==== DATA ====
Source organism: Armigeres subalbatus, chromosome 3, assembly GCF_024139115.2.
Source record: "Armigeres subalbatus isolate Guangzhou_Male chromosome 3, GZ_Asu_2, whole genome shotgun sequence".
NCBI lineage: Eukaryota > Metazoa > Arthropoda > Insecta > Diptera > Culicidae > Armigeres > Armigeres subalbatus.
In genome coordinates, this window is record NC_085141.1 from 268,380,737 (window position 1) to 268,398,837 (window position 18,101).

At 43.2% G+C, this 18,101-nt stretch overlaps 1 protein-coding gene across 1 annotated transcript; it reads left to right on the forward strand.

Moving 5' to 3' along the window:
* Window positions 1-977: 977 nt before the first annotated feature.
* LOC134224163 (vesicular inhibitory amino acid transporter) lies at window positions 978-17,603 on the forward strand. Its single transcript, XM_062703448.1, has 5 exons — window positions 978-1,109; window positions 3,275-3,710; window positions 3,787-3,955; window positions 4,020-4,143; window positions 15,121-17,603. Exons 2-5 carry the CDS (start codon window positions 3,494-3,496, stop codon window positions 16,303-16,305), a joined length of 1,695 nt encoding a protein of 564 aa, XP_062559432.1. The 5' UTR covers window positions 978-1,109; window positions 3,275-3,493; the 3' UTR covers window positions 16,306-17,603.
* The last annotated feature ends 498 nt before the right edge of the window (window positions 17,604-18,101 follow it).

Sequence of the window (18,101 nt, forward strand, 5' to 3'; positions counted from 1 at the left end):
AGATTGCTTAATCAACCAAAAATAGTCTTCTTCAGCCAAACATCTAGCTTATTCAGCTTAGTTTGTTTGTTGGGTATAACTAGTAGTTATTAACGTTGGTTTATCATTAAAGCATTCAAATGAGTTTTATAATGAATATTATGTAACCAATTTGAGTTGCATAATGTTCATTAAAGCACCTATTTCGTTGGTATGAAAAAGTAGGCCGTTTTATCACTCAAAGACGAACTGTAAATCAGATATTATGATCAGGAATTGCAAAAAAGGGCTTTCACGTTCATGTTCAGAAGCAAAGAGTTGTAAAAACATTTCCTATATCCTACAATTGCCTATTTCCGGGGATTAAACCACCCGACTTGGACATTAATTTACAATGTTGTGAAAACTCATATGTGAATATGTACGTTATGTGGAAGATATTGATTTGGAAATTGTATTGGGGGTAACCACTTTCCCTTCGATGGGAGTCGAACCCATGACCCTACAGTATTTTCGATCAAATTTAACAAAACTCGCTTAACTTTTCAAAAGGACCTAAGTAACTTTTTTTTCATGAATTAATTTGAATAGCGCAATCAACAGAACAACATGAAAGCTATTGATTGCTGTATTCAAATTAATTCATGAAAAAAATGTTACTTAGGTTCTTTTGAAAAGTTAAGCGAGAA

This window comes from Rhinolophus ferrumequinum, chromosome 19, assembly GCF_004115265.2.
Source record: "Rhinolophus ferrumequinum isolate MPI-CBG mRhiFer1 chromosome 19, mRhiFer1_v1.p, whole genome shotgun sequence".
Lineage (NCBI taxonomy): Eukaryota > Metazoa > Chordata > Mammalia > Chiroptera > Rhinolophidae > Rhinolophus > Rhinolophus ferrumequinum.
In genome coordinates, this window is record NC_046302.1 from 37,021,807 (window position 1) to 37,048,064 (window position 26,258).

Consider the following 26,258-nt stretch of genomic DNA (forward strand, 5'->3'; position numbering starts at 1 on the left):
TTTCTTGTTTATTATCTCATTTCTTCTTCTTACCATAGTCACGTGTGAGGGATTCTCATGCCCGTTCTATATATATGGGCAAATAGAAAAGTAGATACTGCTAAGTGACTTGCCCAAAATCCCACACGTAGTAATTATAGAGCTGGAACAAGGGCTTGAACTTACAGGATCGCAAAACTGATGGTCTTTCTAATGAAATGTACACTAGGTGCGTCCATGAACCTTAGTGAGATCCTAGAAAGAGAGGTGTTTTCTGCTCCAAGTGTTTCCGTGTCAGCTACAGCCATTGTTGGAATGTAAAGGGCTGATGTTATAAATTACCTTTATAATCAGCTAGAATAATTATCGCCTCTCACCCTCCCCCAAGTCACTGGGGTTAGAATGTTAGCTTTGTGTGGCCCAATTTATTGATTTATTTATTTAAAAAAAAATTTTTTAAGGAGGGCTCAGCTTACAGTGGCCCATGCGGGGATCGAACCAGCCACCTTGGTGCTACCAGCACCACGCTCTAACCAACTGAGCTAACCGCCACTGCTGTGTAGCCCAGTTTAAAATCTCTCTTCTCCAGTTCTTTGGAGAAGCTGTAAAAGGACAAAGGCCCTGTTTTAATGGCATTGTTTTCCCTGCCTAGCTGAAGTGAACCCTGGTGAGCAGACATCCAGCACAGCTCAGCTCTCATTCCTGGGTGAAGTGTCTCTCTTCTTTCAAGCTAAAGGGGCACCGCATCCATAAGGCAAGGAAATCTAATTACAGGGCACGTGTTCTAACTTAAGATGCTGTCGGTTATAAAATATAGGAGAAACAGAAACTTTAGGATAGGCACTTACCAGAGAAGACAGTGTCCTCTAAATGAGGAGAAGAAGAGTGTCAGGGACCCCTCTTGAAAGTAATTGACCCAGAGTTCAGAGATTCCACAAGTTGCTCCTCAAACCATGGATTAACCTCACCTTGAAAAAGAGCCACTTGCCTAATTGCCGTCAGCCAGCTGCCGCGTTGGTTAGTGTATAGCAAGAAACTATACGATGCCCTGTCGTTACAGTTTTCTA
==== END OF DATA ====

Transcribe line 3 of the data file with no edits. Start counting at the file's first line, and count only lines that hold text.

NCBI lineage: Eukaryota > Metazoa > Arthropoda > Insecta > Diptera > Culicidae > Armigeres > Armigeres subalbatus.